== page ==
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Embarking upon this year’s Miami Open, two-time grand slam finalist Kevin Anderson felt at home and with good reason.

 

Since he started playing tennis at the age of six, the 6’8” South African has spent most of his career based in America. Growing up, he represented the University of Illinois. Winning the NCAA doubles title in 2006 followed by reaching the final of the singles competition a year later. It was at university where Anderson would meet his future wife, Kelsey, who he married in 2011. The two now reside in Gulf Stream, Florida. An affluent area of Delray Beach that is only an hour’s drive away from the Miami Open.

“Walking onto the court I felt like there was a lot of people that was excited to see me play and that really felt good.” Anderson commented about his first taste of the new venue.
“At the end of the day, it’s the fans that drive our sport and I’ve worked really hard.” He added.

Relishing in the atmosphere of a place that feels like home, Anderson is known as a player that wants to be respected both on and off the court. He is the co-founder of Realife Tennis, which provides online tennis instructions. In December Anderson raised over $100,000 at the inaugural Grand Slam Cause For the Paws, which supports South Florida’s dog rescue Dezzy’s Second Chance and Ocean Conservancy.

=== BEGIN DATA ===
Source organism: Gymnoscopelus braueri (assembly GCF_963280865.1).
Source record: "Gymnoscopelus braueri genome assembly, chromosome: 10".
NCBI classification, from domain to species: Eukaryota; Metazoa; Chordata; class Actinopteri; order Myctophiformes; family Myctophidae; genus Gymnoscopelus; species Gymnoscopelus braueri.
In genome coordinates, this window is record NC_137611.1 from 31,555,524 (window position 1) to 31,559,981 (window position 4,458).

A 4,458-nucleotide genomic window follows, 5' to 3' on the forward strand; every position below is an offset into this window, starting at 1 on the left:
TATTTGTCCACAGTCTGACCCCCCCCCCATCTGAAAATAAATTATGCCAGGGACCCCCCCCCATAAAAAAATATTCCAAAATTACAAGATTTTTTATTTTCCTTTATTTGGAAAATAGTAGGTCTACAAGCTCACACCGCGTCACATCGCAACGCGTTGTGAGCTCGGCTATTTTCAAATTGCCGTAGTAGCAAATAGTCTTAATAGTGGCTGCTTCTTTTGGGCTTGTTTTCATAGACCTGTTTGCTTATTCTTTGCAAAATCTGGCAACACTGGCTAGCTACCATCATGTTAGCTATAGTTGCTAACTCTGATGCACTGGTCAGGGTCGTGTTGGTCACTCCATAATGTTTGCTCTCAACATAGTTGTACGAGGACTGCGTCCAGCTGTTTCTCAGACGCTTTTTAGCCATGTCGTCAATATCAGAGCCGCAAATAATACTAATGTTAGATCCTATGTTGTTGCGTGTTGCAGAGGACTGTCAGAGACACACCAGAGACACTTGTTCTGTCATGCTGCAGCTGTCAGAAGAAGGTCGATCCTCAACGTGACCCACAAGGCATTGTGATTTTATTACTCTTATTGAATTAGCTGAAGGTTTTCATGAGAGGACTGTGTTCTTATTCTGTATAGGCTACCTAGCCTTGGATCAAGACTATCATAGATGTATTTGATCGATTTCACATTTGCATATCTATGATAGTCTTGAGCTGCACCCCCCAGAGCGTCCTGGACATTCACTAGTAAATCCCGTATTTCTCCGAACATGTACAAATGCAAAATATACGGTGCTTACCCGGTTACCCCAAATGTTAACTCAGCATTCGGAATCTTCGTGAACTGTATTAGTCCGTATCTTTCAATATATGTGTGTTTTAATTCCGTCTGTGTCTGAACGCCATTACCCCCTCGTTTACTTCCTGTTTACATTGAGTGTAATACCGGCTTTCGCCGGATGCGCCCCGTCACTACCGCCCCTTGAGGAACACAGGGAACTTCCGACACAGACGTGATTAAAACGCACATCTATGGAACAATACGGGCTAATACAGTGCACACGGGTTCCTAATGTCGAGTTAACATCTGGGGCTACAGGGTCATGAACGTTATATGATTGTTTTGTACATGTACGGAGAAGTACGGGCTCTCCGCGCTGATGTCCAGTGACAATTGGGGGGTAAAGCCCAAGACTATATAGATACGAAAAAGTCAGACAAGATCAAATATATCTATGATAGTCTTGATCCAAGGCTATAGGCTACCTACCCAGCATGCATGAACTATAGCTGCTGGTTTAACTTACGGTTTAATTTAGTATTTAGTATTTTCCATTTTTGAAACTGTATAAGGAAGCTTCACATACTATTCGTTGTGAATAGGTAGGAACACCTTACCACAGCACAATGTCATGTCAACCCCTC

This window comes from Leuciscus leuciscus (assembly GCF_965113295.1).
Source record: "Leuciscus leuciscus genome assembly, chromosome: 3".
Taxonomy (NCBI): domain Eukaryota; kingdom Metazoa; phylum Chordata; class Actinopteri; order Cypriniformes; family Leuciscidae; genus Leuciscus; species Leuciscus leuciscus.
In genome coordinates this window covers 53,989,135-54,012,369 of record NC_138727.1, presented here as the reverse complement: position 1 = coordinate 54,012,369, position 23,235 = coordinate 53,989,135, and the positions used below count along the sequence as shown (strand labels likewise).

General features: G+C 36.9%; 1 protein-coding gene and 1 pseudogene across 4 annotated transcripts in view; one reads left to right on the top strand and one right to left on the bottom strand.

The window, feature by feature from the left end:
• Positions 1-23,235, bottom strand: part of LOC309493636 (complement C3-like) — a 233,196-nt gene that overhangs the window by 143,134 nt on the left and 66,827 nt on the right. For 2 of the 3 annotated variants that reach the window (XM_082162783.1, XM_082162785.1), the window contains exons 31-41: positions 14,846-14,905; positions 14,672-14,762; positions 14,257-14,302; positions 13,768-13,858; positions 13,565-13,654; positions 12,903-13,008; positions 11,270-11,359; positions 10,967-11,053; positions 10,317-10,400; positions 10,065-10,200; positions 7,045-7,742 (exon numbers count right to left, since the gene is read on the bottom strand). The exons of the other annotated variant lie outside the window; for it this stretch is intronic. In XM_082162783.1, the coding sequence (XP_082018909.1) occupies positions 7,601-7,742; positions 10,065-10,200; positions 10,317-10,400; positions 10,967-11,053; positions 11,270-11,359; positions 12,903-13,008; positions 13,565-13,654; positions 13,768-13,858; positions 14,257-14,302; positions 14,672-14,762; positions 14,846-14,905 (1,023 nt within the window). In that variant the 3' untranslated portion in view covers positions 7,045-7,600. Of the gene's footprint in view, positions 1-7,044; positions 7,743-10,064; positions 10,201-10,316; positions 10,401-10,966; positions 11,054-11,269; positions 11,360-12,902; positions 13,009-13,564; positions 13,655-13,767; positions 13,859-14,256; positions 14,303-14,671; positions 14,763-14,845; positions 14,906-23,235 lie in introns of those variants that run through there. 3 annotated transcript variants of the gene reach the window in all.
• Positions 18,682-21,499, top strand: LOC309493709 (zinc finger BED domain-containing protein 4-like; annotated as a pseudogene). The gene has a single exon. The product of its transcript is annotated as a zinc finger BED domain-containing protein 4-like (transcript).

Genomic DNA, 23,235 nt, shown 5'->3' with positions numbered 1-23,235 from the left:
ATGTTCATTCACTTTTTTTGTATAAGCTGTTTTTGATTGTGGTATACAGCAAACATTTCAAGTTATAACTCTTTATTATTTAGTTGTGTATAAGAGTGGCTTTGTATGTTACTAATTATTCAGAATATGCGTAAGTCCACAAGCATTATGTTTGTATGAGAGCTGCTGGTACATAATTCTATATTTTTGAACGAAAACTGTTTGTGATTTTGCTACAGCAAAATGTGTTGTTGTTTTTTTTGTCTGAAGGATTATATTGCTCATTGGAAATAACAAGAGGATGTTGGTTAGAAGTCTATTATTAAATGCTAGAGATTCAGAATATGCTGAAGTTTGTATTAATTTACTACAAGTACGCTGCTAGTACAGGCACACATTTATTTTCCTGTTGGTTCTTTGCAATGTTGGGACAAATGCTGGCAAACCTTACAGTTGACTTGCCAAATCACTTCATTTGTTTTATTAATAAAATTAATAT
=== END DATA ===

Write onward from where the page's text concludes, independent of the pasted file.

“I always act and perform in a way that people can look up to me, especially kids.”

It was in Miami, where Anderson made his debut in a Masters tournament. At the age of 22 he reached the third round of the 2008 tournament as a qualifier. Getting knocked out by 31st seed Igor Andreev. This year is the first time the venue has moved to the Hard Rock Stadium from Key Biscayne. Forcing many to adapt to the changes, but Anderson hasn’t been too preoccupied with that.

“It’s been interesting because I haven’t played that many points or sets. I was more focused on how my elbow was feeling and how my body was feeling.” He admits.
“To be honest, I haven’t been playing a lot of attention to the court. Whereas, when your body is healthy you are paying attention to the balls and court surface.”

Injury woes

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Unfortunately for the South African, 2019 has been far from perfect. An elbow injury forced him to take a nine-week hiatus from the tour. Making Miami only his third tournament of the year played. To put that into perspective, 12 months ago Miami was his sixth event of the season.

Sometimes taking a break from the sport is a blessing in disguise. The brutal demands of travelling the ATP Tour can take its toll of many players regardless of their ranking. However, for Anderson it wasn’t entirely a blessing. Instead, he was in the midst of uncertainty and frustration.

“At the time I didn’t know how long I was going to be out for.” He explained. “Each day was spent training. I was training in the morning, during rehab and going to different places to get different types of therapies. It wasn’t like I was told that I needed to take three or four weeks off to go on holiday.’
“It was nice spending time at home, but it was really busy.”